Five British friends – including newlyweds on honeymoon – killed in horror helicopter crash in Grand Canyon may have survived if craft had latest fuel safety system, inquest hears
- Five holidaymakers from Worthing, West Sussex were killed in the horror crash
- The Airbus EC130B4 plummeted 600ft into the famous US landmark in February
- Hearing told they may have survived if aircraft had the latest fuel safety system
Five holidaymakers killed in a Grand Canyon helicopter crash may have survived if the aircraft had been fitted with the the latest fuel safety system, an inquest heard today.
The Airbus EC130B4 plummeted 600ft into the famous US landmark after the pilot lost control in stormy weather before it burst into a fireball on the ground.
Honeymooners Jonathan Udall, 31, of Southampton and his new wife Eleanor, 29, died along with Becky Dobson, 26, her boyfriend Stuart Hill, 29, and his brother Jason Hill, 31, all from Worthing, West Sussex, when the helicopter crashed in Arizona.
The five friends has been on a trip of a lifetime to Las Vegas and were celebrating Stuart’s birthday when they booked the ride. The newlyweds died from their injuries days apart later that month at the University Medical Centre, Clark, Las Vegas.
Ellie Milward and her husband Jonathan Udall (pictured left on their wedding day) were killed with their friends Becky Dobson and Stuart Hill (right)
Newlyweds Jon Udall and Eleanor were celebrating their honeymoon when they were killed
Jason Hills’ girlfriend Jennifer Dorricott, 39, survived but suffered life-changing injuries. Pilot Scott Booth also lived but had to undergo a double leg amputation.
A pre-inquest review today heard the tragic accident could have been ‘survivable’ had the helicopter been fitted with a crash resistant fuel system.
James Healy-Pratt, who is representing four families, told West Sussex Coroner’s Court: ‘This accident was survivable.
‘This accident was preventable and further and future innocent lives are at risk without adequate crash resistant fuel systems.’
The crash resistant fuel systems give greater protection to passengers and ensure the fuel tanks are more robust and less likely to rupture.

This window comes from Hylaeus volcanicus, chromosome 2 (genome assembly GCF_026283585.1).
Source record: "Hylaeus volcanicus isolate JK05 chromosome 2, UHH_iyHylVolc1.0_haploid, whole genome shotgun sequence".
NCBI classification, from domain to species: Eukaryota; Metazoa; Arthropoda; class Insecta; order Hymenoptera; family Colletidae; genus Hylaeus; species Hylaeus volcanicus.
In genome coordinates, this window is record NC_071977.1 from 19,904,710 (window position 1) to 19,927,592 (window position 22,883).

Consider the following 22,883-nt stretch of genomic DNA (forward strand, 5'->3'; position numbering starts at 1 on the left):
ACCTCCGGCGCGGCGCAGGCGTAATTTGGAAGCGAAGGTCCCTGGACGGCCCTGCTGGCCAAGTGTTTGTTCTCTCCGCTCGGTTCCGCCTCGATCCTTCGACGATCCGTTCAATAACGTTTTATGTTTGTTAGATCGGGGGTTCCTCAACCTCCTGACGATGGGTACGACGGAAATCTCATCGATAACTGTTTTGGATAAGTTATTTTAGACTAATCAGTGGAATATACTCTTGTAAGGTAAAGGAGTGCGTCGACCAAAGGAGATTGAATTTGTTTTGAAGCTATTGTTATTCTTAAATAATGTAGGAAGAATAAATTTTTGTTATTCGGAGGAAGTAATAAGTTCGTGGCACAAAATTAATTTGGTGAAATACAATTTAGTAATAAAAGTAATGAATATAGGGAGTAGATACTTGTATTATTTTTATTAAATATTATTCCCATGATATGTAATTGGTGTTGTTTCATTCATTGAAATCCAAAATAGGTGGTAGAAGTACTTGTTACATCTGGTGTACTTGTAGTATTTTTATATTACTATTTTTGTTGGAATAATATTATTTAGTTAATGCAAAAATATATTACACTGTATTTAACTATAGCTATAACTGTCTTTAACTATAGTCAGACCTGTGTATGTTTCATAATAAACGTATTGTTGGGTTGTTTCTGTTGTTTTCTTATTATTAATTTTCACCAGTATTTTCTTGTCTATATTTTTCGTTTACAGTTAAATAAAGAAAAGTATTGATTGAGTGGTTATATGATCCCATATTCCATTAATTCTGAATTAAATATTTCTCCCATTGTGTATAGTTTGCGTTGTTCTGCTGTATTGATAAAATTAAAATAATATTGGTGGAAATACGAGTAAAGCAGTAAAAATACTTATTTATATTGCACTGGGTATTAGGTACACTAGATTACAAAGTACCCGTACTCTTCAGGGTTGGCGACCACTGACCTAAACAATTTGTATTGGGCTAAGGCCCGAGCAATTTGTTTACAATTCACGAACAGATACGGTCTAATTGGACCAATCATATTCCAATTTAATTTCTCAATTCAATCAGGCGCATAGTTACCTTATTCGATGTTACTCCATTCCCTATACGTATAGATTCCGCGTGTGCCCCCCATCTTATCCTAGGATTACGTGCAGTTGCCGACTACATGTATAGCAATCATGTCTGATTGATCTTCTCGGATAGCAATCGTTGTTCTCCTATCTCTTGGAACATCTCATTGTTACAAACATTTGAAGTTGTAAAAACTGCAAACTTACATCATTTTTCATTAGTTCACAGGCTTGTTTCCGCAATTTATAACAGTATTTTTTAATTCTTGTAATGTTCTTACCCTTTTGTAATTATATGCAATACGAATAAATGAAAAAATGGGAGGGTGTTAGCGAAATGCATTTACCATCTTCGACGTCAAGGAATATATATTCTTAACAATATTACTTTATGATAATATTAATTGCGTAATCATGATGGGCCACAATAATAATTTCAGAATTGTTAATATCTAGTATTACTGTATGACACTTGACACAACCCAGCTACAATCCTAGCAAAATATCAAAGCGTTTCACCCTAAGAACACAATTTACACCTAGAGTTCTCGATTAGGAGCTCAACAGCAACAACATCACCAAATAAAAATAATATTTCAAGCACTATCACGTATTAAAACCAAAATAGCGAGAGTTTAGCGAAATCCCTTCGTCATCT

The two newlyweds were killed when the helicopter crashed in 50mph winds, plummeting 600ft to the ground
Stuart Hill (left) and his brother Jason Hill (right) who both died in a Grand Canyon helicopter crash
Presently there are no regulatory guidelines which it mandatory for manufacturers to fit these systems.
But Mr Healy-Pratt said the safety of helicopters had been highlighted recently, most notably with the Leicester City FC crash in which billionaire owner Vichai Srivaddhanaprabha, two members of his staff, the pilot and a passenger were killed near the football ground when the aircraft spiralled out of control and crashed in a fireball in October.
He said a recent news article in the US had shone a light on a problem that had been known by the helicopter industry for decades.
He said: ‘A helicopter can crash but if its fuel system is not robust enough people will burn to death and that is what has happened over the past 20 years.’
A woman is pictured scrambling from the wreckage after the crash, left. Jennifer Dorricott, right, survived the crash but has been left with life changing injuries
Mr Healy-Pratt said there had not been enough regulatory action to ensure all helicopters are manufactured or retrofitted with the safe systems and not enough had been done to warn civilians of the dangers.
‘This is another example of a tragic accident which led to innocent passengers losing their lives in an accident that was survivable.’
He said the families had huge concerns that there were civilian helicopters in UK today which were not fitted with crash resistant fuel systems which cost around £45,000 to fit to a £2million helicopter.
‘What price do you put on a human life?’ he asked outside the court.
Jonathan Udall’s parents, Philip and Marlene Udall, have already launched a lawsuit saying their son could have survived and would not have sustained ‘severe and catastrophic burns’ if the Airbus EC130 B4 had been fitted with such a system.
The court was told that three Australian airmen witnessed the shocking accident alongside another member of the public who was attending a wedding function in the Grand Canyon (pictured)
After the crash, Papillon, the operator, announced it would fit 40 of the crash-resistant tanks to its fleet.
The parents of all five people killed in February attended the pre-inquest review at Crawley Coroner’s Court.
The court was told that three Australian airmen witnessed the shocking accident alongside another member of the public who was attending a wedding function in the Grand Canyon area.
Coroner Penelope Schofield said that if there were safety fears surrounding aircraft then manufacturer’s Airbus should be present at the inquest when it reconvenes.
She said other interested parties including the Civil Aviation Authority may also be asked to attend.
Other interested parties who may attend the inquest are Papillon – the operators of the tour – and Xebec, the owners of the helicopter.
There will be a second pre-inquest review on March 6.
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